Mumbai, Jan 25 (IANS) They have been part of the para-sports scene for many, many years but India’s medallists at the 2020 Paralympics believe that the Tokyo Games have given sports a big fillip in the country and we will do better in Paris in 2024 if we give the same kind of attention to things in the next couple of years.
India came up with its best-ever performance at the Tokyo Paralympic Games in August-September 2021, winning 19 medals — five gold, eight silver, and six bronze medals in all — improving the country’s performance from that at Rio de Janeiro five years ago by leaps and bounds.
Paralympians Suhas Yathiraj, Devendra Jhajharia, Pramod Bhagat, Manoj Sarkar, Harvinder Singh, Krishna Nagar, Yogesh Kathunia and Nishad Kumar feel Tokyo Paralympic Games were a watershed moment for sports in the country and now more and more youngsters are taking up para-sports.
Two of the sports that have seen a huge spike in participants at the domestic level are para-badminton and para-archery.
Over 500 participants had gathered in Odisha for the para-badminton nationals last month while the para-archery nationals, which were postponed recently due to the covid-19 pandemic, had also seen a spike in the number of entries.
“If you look at the increase in participation in the national championships that were held in Odisha it was very high. The interest in badminton is extremely high because it is a very easy sport for beginners. So para-badminton is reaching new heights in India and around the world. The BWF is also giving it a lot of attention,” said Suhas Yathiraj, who is Gautam Buddh Nagar’s (Noida) District Magistrate, during a virtual media interaction on Tuesday.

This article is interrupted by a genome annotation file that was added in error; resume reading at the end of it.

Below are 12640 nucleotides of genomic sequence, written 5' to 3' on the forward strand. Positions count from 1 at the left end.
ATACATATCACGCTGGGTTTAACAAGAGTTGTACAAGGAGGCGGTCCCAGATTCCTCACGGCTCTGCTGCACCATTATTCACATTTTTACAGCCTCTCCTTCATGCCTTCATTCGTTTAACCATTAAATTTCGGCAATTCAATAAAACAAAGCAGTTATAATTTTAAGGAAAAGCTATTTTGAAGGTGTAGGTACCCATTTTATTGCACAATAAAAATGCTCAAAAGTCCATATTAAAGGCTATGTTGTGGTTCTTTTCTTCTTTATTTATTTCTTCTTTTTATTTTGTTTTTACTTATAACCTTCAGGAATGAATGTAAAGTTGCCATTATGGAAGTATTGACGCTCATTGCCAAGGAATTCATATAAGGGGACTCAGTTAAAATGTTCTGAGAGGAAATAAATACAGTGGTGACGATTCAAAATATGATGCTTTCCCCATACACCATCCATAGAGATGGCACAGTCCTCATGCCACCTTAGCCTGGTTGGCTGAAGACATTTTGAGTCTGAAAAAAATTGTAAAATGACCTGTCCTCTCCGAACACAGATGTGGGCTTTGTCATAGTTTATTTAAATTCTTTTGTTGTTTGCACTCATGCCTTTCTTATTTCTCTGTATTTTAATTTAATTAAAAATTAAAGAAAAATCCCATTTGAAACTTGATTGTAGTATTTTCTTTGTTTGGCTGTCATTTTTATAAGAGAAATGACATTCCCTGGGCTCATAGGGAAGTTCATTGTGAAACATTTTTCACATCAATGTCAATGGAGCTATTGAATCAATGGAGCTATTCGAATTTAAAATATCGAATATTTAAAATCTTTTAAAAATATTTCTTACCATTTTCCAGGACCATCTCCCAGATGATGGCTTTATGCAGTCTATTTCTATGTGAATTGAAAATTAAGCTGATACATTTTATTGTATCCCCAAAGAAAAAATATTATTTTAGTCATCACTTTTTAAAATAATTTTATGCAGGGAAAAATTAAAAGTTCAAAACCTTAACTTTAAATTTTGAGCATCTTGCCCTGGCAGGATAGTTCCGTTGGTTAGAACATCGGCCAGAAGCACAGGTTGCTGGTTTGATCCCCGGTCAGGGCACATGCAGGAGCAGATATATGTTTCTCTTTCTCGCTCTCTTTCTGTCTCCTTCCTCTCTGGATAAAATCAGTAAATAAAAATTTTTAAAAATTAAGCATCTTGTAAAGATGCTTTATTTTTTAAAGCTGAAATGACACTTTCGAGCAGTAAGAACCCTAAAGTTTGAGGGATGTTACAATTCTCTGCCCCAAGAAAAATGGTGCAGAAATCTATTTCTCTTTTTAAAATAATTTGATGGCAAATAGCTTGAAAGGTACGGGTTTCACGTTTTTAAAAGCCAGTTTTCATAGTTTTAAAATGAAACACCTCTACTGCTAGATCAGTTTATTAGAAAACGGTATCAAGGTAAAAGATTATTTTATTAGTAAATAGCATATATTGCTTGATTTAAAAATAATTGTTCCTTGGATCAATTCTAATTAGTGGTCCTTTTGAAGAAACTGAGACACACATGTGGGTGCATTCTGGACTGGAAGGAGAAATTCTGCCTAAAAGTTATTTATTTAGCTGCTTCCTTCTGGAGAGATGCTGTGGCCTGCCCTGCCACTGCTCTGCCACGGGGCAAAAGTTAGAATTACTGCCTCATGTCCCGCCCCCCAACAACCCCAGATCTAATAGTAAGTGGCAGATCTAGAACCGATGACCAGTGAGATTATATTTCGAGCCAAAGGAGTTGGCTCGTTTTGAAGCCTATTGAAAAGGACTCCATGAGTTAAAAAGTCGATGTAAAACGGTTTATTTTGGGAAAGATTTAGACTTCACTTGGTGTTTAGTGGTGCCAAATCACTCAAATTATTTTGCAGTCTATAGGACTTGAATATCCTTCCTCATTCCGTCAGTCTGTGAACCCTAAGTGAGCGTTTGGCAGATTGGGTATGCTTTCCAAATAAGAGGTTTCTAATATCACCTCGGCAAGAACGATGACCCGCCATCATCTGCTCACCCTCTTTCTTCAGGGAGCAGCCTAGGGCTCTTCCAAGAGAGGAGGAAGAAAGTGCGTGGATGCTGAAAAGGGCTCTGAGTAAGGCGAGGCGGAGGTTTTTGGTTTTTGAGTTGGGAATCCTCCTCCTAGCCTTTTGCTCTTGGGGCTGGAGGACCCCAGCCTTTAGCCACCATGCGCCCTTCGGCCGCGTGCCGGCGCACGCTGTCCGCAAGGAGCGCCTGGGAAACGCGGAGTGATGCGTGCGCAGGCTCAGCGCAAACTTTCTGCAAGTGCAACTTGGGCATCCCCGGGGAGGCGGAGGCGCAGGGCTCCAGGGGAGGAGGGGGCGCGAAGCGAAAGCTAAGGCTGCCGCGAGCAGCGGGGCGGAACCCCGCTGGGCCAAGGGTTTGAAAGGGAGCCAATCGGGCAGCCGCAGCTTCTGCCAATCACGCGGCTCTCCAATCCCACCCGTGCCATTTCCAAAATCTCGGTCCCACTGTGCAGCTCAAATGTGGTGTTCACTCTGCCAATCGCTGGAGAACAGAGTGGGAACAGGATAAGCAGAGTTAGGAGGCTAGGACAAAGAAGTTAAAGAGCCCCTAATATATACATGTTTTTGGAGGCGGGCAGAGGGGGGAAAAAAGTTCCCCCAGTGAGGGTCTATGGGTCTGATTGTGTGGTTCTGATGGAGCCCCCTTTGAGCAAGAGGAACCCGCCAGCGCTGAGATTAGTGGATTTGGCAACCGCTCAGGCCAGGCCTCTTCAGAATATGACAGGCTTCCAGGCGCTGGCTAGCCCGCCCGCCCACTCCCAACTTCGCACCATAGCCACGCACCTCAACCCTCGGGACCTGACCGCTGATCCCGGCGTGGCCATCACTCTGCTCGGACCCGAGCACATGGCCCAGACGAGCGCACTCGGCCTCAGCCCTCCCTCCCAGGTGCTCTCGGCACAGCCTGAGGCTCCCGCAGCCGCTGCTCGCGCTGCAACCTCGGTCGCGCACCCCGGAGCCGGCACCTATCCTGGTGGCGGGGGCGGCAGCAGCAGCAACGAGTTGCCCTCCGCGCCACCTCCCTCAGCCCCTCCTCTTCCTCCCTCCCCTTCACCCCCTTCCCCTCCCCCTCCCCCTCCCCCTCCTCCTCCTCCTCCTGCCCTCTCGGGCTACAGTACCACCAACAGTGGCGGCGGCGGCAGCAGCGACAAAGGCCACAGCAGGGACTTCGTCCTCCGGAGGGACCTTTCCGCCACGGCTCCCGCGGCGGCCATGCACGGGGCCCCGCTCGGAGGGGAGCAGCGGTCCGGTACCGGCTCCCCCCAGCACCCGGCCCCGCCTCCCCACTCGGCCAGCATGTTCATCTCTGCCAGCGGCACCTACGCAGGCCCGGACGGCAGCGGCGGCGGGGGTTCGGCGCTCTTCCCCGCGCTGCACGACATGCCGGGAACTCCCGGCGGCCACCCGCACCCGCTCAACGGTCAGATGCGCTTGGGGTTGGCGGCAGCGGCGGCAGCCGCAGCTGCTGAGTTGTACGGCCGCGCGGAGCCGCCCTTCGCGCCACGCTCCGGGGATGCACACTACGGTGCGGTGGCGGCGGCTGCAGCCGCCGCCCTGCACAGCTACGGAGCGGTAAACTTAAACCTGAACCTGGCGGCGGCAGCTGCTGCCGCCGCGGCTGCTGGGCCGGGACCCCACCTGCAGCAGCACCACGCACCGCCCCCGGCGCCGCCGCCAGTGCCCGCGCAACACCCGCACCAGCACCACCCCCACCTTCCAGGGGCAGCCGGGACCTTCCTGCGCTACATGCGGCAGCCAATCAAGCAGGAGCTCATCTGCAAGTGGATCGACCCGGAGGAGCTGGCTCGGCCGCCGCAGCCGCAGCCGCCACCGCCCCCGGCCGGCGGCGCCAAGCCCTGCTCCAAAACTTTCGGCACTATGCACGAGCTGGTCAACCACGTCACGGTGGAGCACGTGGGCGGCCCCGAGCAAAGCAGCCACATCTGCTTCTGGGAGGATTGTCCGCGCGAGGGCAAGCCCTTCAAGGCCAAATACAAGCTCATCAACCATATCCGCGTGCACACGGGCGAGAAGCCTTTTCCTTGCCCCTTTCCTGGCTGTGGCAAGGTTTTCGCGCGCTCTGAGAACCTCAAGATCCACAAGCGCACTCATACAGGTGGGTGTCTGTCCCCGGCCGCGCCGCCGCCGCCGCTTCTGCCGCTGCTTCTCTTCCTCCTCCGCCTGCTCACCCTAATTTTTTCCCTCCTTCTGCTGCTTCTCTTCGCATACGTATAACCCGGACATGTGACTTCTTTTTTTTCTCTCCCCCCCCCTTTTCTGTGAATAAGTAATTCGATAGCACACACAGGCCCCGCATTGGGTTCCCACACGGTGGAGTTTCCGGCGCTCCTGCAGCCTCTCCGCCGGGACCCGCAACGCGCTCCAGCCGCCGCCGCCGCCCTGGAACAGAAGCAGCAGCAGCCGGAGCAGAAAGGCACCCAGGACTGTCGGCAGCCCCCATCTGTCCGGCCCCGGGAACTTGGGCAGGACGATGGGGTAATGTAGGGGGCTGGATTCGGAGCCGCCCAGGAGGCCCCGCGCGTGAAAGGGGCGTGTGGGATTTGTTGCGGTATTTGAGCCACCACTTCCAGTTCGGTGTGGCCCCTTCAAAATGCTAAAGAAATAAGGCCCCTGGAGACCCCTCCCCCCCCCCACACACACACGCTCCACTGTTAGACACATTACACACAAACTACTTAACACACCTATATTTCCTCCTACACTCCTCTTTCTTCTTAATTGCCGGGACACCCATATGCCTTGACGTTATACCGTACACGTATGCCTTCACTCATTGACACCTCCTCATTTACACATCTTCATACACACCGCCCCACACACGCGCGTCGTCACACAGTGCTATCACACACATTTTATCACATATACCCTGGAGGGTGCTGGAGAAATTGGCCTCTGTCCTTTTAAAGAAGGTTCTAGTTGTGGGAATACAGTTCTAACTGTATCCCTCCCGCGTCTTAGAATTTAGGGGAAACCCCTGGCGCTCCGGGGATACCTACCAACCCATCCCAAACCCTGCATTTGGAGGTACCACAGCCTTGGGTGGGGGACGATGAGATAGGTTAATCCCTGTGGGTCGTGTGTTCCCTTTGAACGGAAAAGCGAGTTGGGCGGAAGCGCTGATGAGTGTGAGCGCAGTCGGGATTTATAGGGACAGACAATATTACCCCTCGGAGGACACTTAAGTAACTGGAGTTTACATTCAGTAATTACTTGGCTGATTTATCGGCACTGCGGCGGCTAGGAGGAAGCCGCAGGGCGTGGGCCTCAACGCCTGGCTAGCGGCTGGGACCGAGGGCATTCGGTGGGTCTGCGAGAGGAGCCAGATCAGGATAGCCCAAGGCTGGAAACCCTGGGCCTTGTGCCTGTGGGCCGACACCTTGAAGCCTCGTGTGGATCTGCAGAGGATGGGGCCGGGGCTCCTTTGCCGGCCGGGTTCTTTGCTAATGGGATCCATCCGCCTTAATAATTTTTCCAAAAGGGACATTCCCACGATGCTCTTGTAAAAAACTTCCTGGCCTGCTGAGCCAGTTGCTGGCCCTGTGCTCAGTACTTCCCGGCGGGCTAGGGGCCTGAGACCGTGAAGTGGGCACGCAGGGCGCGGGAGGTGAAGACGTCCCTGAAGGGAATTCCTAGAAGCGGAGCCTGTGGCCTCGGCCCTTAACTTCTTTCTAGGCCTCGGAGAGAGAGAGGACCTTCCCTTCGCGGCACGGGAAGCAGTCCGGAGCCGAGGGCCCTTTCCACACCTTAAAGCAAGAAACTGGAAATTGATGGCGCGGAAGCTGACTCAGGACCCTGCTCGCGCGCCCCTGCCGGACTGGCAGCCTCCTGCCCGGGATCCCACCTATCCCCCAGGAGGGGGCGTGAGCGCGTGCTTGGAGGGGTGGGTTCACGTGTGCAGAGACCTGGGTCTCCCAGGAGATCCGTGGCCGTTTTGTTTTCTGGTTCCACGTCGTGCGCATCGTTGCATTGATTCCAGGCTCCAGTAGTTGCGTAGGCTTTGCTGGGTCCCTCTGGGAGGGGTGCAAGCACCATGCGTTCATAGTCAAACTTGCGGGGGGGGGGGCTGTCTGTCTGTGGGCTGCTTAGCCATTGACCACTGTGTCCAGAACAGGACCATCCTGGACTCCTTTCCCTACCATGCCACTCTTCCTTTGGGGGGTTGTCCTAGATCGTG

Yathiraj is among the 18 Olympics and Paralympics medallists who were part of the International Institute of Sports Management’s initiative to recite the national anthem in a video, which was released on Monday.
Yathiraj said the Tokyo Paralympics have motivated the para-sportspersons as the medallists were treated on par with Olympians (able-bodied) by both fans and the government.
Shuttler Pramod Bhagat, who won a gold medal in the Men’s Singles SL3 event at the Tokyo Paralympics, said he was amazed to see the enthusiasm among the 500-odd para-badminton players that had gathered for the nationals held in Odisha.
“This time more than 500 athletes had come for the nationals, we were completely surprised by the number. Earlier there would be 300-350.
“Para-badminton is being refined after Tokyo. The craze increased during the Olympics and doubled during the Paralympics. We also achieved a milestone and the most important thing was we were kept on the same platform as Olympians,” Bhagat said.
Yathiraj said to get more medals in Para-badminton in Paris, India would have concentrated on developing the participants in the wheelchair category. “We need to provide them support and facilities. In Tokyo, we had zero participation in this category.”
He also said that the state units need to be more proactive in raising funds for their events and in identifying talent.
Nishad Kumar, another medallist at Tokyo, said India have to participate in more categories in athletics too if the country has to finish among the top 10 in the medals tally.
“If we manage to have representatives in every sports discipline, our medals could increase and we can be among the top 10 countries,” he added.
Apart from these, seasoned javelin thrower Devendra Jhajharia, hockey team goalkeeper PR Sreejesh, para-badminton players Manoj Sarkar and Krishna Nagar were also part of the national anthem video created by the International Institute of Sports Management, which is headed by former India and Mumbai cricketer Nilesh Kulkarni.